Human and Bacterial Toll-Interleukin Receptor Domains Exhibit Distinct Dynamic Features and Functions

Molecules. 2022 Jul 14;27(14):4494. doi: 10.3390/molecules27144494.


Toll-interleukin receptor (TIR) domains have emerged as critical players involved in innate immune signaling in humans but are also expressed as potential virulence factors within multiple pathogenic bacteria. However, there has been a shortage of structural studies aimed at elucidating atomic resolution details with respect to their interactions, potentially owing to their dynamic nature. Here, we used a combination of biophysical and biochemical studies to reveal the dynamic behavior and functional interactions of a panel of both bacterial TIR-containing proteins and mammalian receptor TIR domains. Regarding dynamics, all three bacterial TIR domains studied here exhibited an inherent exchange that led to severe resonance line-broadening, revealing their intrinsic dynamic nature on the intermediate NMR timescale. In contrast, the three mammalian TIR domains studied here exhibited a range in terms of their dynamic exchange that spans multiple timescales. Functionally, only the bacterial TIR domains were catalytic towards the cleavage of NAD+, despite the conservation of the catalytic nucleophile on human TIR domains. Our development of NMR-based catalytic assays allowed us to further identify differences in product formation for gram-positive versus gram-negative bacterial TIR domains. Differences in oligomeric interactions were also revealed, whereby bacterial TIR domains self-associated solely through their attached coil-coil domains, in contrast to the mammalian TIR domains that formed homodimers and heterodimers through reactive cysteines. Finally, we provide the first atomic-resolution studies of a bacterial coil-coil domain and provide the first atomic model of the TIR domain from a human anti-inflammatory IL-1R8 protein that undergoes a slow inherent exchange.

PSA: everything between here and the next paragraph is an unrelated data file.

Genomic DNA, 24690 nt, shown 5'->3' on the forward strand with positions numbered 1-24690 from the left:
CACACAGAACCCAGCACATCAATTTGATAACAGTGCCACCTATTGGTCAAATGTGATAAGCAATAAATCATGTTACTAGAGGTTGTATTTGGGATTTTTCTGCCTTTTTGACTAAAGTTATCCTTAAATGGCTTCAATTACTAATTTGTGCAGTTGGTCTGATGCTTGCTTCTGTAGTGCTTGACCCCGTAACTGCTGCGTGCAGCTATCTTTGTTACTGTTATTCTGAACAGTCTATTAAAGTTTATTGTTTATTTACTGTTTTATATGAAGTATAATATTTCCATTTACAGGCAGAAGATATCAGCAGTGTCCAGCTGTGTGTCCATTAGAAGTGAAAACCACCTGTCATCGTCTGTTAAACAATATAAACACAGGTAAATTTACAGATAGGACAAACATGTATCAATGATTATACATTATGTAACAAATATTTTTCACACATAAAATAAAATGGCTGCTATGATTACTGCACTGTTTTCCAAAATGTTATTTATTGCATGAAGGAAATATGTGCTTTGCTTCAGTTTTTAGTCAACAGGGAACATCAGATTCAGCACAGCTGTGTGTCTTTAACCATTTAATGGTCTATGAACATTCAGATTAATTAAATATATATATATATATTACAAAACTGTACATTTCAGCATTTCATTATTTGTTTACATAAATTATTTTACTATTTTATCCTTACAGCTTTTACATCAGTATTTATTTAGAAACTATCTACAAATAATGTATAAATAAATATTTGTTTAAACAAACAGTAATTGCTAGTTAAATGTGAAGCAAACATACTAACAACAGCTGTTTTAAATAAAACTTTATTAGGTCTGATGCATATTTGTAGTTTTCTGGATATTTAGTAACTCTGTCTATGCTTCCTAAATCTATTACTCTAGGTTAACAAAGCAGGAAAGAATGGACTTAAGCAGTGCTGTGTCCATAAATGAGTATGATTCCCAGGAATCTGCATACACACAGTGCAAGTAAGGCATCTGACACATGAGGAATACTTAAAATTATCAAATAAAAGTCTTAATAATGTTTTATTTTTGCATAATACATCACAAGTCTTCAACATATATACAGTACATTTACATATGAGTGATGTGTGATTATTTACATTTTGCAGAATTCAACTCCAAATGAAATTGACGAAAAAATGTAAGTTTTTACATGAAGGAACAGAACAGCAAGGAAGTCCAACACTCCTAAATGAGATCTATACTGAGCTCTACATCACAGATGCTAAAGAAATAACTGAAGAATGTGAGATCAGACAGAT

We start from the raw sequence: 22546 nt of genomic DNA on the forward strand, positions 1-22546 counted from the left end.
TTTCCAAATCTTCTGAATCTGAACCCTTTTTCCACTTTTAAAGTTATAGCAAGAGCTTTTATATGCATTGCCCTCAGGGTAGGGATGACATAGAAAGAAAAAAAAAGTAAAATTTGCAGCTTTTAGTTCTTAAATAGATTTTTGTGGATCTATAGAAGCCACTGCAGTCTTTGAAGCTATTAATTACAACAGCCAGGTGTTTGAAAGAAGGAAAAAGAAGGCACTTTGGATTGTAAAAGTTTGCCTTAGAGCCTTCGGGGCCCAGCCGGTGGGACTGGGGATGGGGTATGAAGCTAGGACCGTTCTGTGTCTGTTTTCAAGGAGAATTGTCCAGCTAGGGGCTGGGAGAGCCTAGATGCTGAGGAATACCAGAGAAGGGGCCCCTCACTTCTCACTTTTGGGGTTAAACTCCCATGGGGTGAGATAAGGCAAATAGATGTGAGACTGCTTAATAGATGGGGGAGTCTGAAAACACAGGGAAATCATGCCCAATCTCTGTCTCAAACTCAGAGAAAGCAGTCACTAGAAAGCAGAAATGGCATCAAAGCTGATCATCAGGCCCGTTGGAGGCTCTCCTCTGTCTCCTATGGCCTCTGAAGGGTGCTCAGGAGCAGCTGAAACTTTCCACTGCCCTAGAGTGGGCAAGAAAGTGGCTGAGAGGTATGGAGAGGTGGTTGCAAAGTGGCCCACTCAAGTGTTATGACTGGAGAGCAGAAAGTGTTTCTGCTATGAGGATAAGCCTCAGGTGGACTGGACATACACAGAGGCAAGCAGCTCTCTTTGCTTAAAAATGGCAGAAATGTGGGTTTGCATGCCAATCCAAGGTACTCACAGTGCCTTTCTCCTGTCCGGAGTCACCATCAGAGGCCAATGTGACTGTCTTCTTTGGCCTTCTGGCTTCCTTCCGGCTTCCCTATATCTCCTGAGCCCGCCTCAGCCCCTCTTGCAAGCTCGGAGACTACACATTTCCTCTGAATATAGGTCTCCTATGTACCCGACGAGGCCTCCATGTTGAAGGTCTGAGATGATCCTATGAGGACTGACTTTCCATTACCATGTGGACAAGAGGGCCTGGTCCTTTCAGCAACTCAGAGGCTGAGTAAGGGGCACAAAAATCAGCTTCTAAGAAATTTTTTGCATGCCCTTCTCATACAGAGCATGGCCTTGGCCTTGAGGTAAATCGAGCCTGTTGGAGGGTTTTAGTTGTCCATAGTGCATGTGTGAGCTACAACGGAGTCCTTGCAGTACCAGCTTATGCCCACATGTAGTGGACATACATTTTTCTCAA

Keywords: NAD; toll-interleukin receptor domain; toll-like receptor.

MeSH terms

  • Animals
  • Bacteria* / metabolism
  • Bacterial Proteins / metabolism
  • Gram-Negative Bacteria / metabolism
  • Humans
  • Mammals / metabolism
  • Signal Transduction
  • Virulence Factors* / chemistry


  • Bacterial Proteins
  • Virulence Factors